And keep in mind that many of the loans modified now will inevitably re-default later, as most modifications bring with them substantial re-default rates—roughly 60% or so, according to most of the data I’ve seen (the Treasury does not report on HAMP re-default rates, by the way).
JP Morgan Chase & Co. (JPM: 44.58 +1.92%), for example, recently suggested to investors that it expects re-default rates on completed modifications to run 35 to 50 percent one year out, reaching as high as 65 percent 3 years out.
So let’s assume the redefault rate over time is untenably optimistic and stays at 35 percent (JPM’s lowest bound, just for the first year). Even in such a scenario, we’ve got a “fix” shortfall of 1.2 million loans on new defaults recorded during 2009 alone. Short sales will help cover some of this gap, absolutely—but as I’ve written before, I do not expect them to be the panacea that many are currently predicting.
Regardless, the point here is that there remains significant distressed housing inventory yet to be cleared off the books—and cleared off the books it must be, one way or another. Which means whether REO or short sale, these properties must eventually come on the market and be sold to somebody in order for there to be recovery.
With that as background, take in recent remarks by the National Association of Realtors’ chief economist Lawrence Yun, discussing January’s 7.6 percent monthly drop in pending home sales: “We will see weak near-term sales followed by a likely surge of existing-home sales in April, May and June,” Yun said in a recent press statement.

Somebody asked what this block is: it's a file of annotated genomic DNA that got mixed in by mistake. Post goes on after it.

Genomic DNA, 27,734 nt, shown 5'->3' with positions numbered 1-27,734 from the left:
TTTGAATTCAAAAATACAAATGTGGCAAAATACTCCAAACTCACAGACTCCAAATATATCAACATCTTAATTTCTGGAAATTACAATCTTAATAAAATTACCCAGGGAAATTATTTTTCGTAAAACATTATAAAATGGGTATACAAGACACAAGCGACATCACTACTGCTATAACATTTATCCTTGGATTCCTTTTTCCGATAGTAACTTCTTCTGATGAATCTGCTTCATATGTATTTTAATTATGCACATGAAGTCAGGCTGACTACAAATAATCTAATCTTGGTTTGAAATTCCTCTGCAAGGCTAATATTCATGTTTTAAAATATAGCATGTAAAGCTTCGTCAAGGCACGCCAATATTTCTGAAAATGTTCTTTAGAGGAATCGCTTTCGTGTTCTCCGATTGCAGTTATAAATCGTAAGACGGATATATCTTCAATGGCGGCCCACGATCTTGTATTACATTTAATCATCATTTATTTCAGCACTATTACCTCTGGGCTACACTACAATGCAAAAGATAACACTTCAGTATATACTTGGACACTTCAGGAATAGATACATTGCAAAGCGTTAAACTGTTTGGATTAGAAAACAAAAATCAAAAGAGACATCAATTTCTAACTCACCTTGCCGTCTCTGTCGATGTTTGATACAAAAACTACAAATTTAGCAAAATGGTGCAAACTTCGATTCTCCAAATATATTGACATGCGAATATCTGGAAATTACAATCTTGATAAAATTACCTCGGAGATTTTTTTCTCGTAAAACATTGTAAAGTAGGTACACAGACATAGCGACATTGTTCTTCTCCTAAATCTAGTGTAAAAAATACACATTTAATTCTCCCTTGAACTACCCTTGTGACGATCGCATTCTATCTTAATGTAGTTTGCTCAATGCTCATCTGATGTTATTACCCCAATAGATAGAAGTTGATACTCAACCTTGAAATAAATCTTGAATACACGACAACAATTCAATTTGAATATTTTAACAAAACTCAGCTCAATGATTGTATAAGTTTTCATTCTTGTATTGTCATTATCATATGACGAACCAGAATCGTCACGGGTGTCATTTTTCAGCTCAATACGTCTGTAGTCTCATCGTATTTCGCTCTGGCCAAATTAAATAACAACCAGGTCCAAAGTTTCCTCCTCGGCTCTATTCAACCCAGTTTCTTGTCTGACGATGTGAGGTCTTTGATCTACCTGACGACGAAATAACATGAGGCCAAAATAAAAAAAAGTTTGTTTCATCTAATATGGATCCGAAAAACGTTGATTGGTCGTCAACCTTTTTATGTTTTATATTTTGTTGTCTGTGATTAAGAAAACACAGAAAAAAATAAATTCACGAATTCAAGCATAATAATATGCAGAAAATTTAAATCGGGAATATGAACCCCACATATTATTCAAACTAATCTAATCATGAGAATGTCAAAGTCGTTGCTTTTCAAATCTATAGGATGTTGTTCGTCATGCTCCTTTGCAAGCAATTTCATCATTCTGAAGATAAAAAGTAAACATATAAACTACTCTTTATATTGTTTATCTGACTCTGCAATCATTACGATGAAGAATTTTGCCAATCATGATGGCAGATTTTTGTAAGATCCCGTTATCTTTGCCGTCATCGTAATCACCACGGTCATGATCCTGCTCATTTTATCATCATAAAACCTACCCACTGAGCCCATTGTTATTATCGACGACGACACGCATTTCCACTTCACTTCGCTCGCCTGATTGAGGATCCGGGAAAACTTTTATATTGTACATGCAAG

“The real question is what happens in the second half of the year. If there is sufficient job creation, housing can become self-sustaining with stable to modestly rising home prices because inventory has been trending downward.”
Because inventory has been trending downward. Read Yun’s quote again, and focus on that very last phrase. Given the numbers I threw out earlier in this column, we’d all better think about what millions of distressed sales will do to inventory, and prices too. We’d better start doing something that the NAR is famously horrible at: considering the supply side of the housing economics equation, rather than simply looking at ways to juice housing demand (read: generate commissions for dues paying NAR members).